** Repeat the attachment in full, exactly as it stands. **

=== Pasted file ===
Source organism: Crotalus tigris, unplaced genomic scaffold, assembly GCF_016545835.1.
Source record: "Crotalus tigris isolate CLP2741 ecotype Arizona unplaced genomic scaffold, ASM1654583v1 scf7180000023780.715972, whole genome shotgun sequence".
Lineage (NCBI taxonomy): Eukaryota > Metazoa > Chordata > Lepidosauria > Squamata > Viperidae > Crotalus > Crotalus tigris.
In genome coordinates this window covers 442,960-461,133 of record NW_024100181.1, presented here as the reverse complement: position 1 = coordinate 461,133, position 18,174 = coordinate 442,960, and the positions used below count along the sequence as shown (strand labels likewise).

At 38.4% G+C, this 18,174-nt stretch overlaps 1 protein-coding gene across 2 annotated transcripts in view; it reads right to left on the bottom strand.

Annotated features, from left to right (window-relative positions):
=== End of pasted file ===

Source organism: Crotalus tigris, unplaced genomic scaffold, assembly GCF_016545835.1.
Source record: "Crotalus tigris isolate CLP2741 ecotype Arizona unplaced genomic scaffold, ASM1654583v1 scf7180000023780.715972, whole genome shotgun sequence".
Lineage (NCBI taxonomy): Eukaryota > Metazoa > Chordata > Lepidosauria > Squamata > Viperidae > Crotalus > Crotalus tigris.
In genome coordinates this window covers 442,960-461,133 of record NW_024100181.1, presented here as the reverse complement: position 1 = coordinate 461,133, position 18,174 = coordinate 442,960, and the positions used below count along the sequence as shown (strand labels likewise).

At 38.4% G+C, this 18,174-nt stretch overlaps 1 protein-coding gene across 2 annotated transcripts in view; it reads right to left on the bottom strand.

Annotated features, from left to right (window-relative positions):